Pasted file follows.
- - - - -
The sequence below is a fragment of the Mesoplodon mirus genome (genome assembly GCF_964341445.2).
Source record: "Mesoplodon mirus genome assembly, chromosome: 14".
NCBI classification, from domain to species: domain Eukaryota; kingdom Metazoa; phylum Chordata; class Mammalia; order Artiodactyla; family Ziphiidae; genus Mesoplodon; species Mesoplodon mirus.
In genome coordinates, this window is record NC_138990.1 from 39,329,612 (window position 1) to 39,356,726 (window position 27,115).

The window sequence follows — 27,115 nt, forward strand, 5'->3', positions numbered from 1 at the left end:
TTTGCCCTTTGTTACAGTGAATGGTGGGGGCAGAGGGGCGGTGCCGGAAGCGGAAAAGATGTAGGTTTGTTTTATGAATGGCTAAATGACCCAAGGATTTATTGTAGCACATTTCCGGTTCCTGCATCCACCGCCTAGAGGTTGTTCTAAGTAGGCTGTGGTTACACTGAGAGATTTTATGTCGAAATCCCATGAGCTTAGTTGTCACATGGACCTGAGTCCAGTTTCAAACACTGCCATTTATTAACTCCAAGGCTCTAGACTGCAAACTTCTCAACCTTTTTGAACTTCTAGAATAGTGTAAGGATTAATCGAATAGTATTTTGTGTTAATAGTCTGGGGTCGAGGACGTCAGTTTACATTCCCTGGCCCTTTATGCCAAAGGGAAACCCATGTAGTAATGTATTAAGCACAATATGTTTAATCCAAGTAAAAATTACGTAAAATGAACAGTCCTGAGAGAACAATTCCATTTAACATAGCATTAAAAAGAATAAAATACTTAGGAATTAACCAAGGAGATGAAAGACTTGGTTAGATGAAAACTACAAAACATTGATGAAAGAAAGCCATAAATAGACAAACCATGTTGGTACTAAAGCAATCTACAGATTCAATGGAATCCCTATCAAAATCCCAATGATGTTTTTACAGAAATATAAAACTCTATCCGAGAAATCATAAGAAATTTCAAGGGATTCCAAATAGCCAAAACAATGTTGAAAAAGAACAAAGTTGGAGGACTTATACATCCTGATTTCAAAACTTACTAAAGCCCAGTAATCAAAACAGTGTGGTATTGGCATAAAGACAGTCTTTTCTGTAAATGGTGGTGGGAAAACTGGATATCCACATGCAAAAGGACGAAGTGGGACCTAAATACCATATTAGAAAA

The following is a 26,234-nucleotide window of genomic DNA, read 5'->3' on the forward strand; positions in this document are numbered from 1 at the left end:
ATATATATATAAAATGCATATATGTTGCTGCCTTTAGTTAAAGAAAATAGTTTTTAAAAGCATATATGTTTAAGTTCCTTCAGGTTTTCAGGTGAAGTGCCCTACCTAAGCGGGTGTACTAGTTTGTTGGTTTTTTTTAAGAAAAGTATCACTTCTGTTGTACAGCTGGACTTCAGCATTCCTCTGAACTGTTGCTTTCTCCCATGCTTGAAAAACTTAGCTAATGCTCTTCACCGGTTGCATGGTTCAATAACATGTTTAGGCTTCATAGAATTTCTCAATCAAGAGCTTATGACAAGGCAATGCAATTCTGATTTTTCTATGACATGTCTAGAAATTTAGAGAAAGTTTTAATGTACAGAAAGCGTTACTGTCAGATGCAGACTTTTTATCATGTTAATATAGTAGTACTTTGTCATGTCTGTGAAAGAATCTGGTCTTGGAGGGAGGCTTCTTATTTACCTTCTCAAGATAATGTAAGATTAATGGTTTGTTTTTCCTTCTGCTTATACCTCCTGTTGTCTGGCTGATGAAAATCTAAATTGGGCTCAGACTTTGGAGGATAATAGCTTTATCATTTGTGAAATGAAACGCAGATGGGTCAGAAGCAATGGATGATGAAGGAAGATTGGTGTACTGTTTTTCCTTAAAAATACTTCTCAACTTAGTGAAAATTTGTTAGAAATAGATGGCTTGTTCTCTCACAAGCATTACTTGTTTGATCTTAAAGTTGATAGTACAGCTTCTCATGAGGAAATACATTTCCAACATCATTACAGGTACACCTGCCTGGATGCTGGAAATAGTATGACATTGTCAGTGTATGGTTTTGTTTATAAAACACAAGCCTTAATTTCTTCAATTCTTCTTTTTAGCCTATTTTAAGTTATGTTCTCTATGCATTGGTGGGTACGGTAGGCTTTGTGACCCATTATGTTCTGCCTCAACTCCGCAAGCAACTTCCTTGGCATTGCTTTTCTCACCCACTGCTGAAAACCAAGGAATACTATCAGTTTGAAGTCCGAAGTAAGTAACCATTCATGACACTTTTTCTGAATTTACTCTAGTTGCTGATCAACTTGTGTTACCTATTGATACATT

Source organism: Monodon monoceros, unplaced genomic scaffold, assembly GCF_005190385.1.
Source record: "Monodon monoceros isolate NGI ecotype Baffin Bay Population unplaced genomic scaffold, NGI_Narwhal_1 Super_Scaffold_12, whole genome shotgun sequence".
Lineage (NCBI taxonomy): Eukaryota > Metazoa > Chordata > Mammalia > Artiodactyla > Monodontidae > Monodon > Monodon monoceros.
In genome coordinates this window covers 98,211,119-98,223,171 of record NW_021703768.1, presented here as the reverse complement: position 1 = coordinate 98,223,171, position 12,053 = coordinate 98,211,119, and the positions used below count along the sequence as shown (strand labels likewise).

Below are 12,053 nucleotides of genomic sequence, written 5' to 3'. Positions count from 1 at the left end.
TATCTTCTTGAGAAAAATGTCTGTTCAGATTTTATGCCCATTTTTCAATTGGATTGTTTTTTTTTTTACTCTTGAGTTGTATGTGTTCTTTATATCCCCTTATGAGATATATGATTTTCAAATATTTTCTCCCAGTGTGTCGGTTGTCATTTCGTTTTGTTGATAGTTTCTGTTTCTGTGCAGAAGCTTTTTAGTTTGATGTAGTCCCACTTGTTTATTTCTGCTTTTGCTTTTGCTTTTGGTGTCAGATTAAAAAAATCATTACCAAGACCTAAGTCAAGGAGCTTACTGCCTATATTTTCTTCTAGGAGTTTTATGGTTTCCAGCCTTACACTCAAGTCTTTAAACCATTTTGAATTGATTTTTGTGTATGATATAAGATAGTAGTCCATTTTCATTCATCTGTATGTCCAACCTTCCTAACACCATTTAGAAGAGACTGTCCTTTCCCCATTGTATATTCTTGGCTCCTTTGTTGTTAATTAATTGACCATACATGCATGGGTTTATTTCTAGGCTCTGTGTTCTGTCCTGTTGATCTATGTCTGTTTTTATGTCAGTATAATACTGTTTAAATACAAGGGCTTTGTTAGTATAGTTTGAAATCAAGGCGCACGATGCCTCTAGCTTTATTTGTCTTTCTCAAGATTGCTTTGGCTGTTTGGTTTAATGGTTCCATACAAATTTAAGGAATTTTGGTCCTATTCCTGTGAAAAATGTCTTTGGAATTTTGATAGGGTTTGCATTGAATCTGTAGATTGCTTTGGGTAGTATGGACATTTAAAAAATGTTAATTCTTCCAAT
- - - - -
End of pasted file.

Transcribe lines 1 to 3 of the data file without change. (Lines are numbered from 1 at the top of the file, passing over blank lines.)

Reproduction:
The sequence below is a fragment of the Mesoplodon mirus genome (genome assembly GCF_964341445.2).
Source record: "Mesoplodon mirus genome assembly, chromosome: 14".
NCBI classification, from domain to species: domain Eukaryota; kingdom Metazoa; phylum Chordata; class Mammalia; order Artiodactyla; family Ziphiidae; genus Mesoplodon; species Mesoplodon mirus.